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Our Body’s Foundations

2 January 2009

Core Stability

Office worker are particularly prone to bad back, along with sciatica and RSI.  Initially it tends to come and go, but if nothing is done about it, it can become permenent.

It’s often attributed to working from a computer all day, but this may not be the cause of the  problems.  There are three easy things we can do to both reduce the risk of developing a bad back in the first place , or improve any existing problems…

We’ve come a long way since our ancestral days of roaming around in the wild, hunting for food. Everyday they would have to run, jump, lunge, lift and then drag their dinner home. All we need to do these days is order it from the menu or take it out the fridge.

As bipedal animals, we are designed to be upright – standing, walking or running. However, we seem to be gradually devolving because of our preference for more of a sedate lifestyle: living in a box, working in a box, staring at a box during the day and another box during the evening.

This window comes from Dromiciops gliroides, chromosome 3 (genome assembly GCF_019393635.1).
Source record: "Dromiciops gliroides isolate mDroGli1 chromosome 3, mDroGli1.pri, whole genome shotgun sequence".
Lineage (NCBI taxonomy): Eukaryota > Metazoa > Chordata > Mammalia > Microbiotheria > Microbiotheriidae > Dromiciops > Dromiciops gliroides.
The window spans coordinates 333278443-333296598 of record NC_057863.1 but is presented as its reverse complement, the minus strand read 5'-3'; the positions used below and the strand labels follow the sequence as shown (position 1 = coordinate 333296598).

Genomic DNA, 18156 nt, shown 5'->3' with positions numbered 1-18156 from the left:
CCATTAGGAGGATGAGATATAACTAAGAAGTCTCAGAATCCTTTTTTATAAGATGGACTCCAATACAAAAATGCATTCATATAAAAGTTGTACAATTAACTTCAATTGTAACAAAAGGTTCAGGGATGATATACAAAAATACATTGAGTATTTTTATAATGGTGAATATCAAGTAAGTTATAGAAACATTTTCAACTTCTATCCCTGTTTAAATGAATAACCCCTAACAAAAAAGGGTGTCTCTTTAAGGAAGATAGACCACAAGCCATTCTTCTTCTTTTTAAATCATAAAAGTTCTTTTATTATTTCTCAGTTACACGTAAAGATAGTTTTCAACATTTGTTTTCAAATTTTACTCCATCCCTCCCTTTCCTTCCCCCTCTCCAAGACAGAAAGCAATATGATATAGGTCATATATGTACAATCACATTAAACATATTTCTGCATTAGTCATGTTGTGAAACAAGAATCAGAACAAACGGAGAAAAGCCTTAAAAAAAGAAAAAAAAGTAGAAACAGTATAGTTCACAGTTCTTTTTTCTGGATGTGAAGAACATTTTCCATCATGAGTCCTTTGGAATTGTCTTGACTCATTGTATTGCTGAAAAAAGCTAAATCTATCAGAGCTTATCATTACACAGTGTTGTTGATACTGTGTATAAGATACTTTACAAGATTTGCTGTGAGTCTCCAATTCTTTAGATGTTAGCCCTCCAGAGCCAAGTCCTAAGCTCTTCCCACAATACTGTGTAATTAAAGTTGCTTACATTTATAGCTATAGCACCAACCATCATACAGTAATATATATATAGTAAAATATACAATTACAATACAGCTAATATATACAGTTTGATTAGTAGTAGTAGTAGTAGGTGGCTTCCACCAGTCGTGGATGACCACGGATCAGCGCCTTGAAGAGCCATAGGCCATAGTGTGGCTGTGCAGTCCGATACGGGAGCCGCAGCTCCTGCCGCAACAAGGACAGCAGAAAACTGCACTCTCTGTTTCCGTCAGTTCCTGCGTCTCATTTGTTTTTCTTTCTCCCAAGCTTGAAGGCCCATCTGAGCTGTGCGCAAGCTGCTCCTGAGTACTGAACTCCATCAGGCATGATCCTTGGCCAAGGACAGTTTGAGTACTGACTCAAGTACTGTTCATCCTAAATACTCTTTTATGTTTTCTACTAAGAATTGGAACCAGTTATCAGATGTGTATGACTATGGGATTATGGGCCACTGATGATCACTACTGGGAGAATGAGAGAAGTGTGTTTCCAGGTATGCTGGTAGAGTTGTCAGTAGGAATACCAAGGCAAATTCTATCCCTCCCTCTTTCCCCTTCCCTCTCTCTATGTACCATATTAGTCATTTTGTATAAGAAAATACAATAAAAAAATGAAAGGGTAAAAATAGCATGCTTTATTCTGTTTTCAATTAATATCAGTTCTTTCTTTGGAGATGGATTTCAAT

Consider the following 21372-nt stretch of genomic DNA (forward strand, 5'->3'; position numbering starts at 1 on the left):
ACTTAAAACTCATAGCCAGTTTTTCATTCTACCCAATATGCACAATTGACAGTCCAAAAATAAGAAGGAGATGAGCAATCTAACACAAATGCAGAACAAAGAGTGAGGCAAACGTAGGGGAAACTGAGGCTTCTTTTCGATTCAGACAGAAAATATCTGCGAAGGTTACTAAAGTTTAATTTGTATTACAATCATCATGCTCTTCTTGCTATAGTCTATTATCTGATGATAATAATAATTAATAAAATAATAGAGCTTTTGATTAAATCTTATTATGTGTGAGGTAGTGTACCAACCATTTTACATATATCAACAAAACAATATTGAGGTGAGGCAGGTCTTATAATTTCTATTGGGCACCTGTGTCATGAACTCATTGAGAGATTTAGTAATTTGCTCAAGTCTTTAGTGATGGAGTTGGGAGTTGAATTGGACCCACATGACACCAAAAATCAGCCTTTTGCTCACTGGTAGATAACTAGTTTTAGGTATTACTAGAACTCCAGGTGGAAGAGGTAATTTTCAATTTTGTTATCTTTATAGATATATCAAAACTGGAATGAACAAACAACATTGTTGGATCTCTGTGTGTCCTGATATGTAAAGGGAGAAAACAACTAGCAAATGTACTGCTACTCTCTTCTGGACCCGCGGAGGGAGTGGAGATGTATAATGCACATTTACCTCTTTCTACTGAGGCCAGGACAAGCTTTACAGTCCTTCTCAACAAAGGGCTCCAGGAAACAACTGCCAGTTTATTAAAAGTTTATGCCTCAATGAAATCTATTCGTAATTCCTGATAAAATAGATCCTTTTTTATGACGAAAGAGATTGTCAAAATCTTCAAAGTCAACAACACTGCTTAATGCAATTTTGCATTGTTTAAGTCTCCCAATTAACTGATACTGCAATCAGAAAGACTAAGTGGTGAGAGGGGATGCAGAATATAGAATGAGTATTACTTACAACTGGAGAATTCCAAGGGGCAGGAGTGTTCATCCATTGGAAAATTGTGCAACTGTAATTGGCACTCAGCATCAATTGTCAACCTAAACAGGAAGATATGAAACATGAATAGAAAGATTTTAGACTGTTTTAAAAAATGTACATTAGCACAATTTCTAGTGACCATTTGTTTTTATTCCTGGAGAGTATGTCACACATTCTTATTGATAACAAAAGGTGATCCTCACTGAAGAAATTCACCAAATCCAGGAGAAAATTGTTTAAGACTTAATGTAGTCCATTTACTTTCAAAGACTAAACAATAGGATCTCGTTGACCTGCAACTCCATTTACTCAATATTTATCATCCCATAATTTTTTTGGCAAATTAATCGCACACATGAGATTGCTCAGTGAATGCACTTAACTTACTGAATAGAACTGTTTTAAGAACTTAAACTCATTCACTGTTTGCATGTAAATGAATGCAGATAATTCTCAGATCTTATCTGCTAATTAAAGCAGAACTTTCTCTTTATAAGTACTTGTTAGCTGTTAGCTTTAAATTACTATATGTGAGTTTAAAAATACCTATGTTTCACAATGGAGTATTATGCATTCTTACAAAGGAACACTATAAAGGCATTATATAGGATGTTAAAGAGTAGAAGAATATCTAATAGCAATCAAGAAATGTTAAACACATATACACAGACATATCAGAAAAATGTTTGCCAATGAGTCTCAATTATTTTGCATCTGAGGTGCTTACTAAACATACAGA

A huge downside to this is that our bones, along with the muscles and tissues that make up our musculoskeletal system, stop growing in our 20’s and start becoming weaker in our 30’s. This is part of the natural ageing process, but is dramatically speeded up if not given the right conditions: plenty of oxygen, water, nutrients and movement.

Three simple steps to massively reducing the risk of developing a bad back or helping correct existing problems:

  1. Stop sloughing – this puts a huge amount of pressure all over the body.
  2. Start exercising – even walking uses most of the muscles, tendons and ligaments.
  3. Sort out some nutrition – dark green veggies like broccoli, cabbage and spinach, will all help provide our old creaky bones with lots of stuff to make them stronger.
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